My favorite railway in the world is Australia’s Indian Pacific. The line runs between Sydney on the east coast to Perth on the west coast, traversing a whole continent and connecting two oceans, the Pacific and the Indian. It spans a distance of 4,352 km (2,704 miles) and crosses three time zones—farther than London to Istanbul.
Walking around my hometown in India where I grew up and have spent most of my life, I am intrigued by how much the city has changed over the years. What was once a small and laid-back city in the early ‘80s has exploded into a major technological hub and a thriving metropolis. Cinema halls we frequented as youngsters have been demolished to make way for shopping malls and office spaces, older buildings have been torn down to make way for new structures, and new flyovers have been constructed to ease the burgeoning traffic. The cozy city of bygone days has almost become unrecognizable.
In his classic autobiography Confessions, Saint Augustine, a theologian of the early church, narrates an incident which happened when he was a teenager. There was a pear tree near his family’s vineyard loaded with fruit that wasn’t even attractive in appearance or taste. Yet he and some friends stole pears from the tree. They did so not to eat them themselves, but to throw them to the pigs. He says that he and his friends committed the theft simply because they had pleasure in doing something that was forbidden, a tale as old as that of Adam and Eve in the Garden of Eden.
One of my favorite movies is the 1967 classic Guess Who’s Coming to Dinner. The movie was released at a very sensitive period in American history when race relations were highly volatile. It went on to become a major hit and acted as a great agent for social change.
Recently I was thinking about how the collapse of the American stock market in 1929 toppled the world’s financial and economic systems one after the other. Businesses, industries, and banks failed. Many lost their jobs, and millions were unemployed, which caused widespread civil unrest. While this has not occurred to such a widespread scale since then, there have been many lesser economic depressions or recessions that have caused financial turmoil.
I was going through a tough period. People who had offended me were frequently on my mind, and I found myself almost exploding with resentment and anger.
The only thing being angry and flustered does, though, is cloud my thinking and perspective. It never solves my problem. My natural reaction is to retaliate and set things right, but in the long run, this only makes matters worse.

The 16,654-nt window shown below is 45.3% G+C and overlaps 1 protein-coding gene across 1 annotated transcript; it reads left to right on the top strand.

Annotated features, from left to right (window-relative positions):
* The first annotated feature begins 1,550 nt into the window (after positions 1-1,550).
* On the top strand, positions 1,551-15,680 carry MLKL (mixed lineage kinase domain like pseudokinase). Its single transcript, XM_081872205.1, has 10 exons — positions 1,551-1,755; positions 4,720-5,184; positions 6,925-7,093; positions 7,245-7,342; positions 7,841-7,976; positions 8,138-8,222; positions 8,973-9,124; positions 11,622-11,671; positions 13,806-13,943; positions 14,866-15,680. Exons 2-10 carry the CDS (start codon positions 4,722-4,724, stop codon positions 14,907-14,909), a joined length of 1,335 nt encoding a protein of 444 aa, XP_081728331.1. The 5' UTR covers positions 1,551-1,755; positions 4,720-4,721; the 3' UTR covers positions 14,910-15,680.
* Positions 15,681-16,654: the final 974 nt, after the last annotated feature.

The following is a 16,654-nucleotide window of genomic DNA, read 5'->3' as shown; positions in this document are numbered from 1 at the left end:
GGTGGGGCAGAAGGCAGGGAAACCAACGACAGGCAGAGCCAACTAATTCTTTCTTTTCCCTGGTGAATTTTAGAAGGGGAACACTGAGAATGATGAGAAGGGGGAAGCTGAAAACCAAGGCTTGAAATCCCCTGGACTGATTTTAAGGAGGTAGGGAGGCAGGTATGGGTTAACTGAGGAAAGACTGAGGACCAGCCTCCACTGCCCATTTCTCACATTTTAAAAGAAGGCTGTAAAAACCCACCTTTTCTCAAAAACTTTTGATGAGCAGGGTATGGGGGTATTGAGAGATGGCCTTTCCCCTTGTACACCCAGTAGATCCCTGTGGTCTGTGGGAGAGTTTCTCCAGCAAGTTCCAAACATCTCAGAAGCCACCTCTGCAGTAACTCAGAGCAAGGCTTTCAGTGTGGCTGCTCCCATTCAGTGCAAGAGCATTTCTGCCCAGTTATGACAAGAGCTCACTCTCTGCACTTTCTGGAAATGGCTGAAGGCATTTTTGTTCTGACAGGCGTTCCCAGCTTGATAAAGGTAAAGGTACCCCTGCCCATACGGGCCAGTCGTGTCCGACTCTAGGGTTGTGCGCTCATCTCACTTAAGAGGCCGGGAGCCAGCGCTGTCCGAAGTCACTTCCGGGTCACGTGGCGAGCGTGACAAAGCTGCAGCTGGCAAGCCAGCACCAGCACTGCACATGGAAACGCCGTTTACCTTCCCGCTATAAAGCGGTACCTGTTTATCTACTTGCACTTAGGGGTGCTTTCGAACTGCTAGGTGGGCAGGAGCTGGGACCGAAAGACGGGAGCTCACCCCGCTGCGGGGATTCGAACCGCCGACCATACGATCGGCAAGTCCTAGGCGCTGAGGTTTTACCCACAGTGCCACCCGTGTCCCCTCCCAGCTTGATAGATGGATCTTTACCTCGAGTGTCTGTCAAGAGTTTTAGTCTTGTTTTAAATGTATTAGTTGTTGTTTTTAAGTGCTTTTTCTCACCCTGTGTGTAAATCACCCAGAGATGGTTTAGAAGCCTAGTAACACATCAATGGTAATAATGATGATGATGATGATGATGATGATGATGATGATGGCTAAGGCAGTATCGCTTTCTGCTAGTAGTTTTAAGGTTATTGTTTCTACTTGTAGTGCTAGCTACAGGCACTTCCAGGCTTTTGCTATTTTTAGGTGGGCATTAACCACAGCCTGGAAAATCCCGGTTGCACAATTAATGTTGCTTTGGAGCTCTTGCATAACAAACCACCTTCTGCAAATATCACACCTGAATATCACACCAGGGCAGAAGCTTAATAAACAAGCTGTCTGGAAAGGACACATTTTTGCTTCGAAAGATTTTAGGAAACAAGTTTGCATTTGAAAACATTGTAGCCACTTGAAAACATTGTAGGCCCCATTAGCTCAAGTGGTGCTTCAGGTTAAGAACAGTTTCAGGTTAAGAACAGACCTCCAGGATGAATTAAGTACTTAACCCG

I still remember that day. It was the early 80s and I was a teenager sitting in the back seat of our car. Somebody at a stop light handed my parents some beautiful color posters to read, and they quickly handed them to me in the back seat. Then they stopped at a place where they had some business and left me alone in the car for a while. As I had nothing else to do, I picked up the posters and glanced at them. They had a picture in the front and a message at the back about salvation and the gift of eternal life through Jesus.
For the last few years, I’ve volunteered in a project teaching underprivileged youngsters. I was brought up in a typical Indian upper-middle-class family, and for most of my life, I’ve lived in an affluent neighborhood of the city where I was raised and have enjoyed a comfortable lifestyle. So it was bit of a culture shock to set foot in the slums and experience life on a totally different level.
I am currently reading a book about the Wright Brothers, who are credited with inventing and building the world’s first successful airplane and making the first controlled flight. It had always been a dream of mankind to take to the air and fly like birds, and while hot air balloons had been in use for some time, it was universally assumed that mechanical human flight was impossible.
We need patience to accomplish our goals in life. Even when our situation is not ideal, it is important to persevere and make the most of what we have.
Most of us experience times when we are frustrated with our jobs or feel so unappreciated that we want to quit. However, before making a rash decision, we should look to God and His Word for guidance. Basing our decisions solely on our emotions or circumstances is not a wise thing to do, because these are unstable. If we cannot stick to our tasks through thick and thin, we risk being “double-minded and unstable in all [that we] do.”1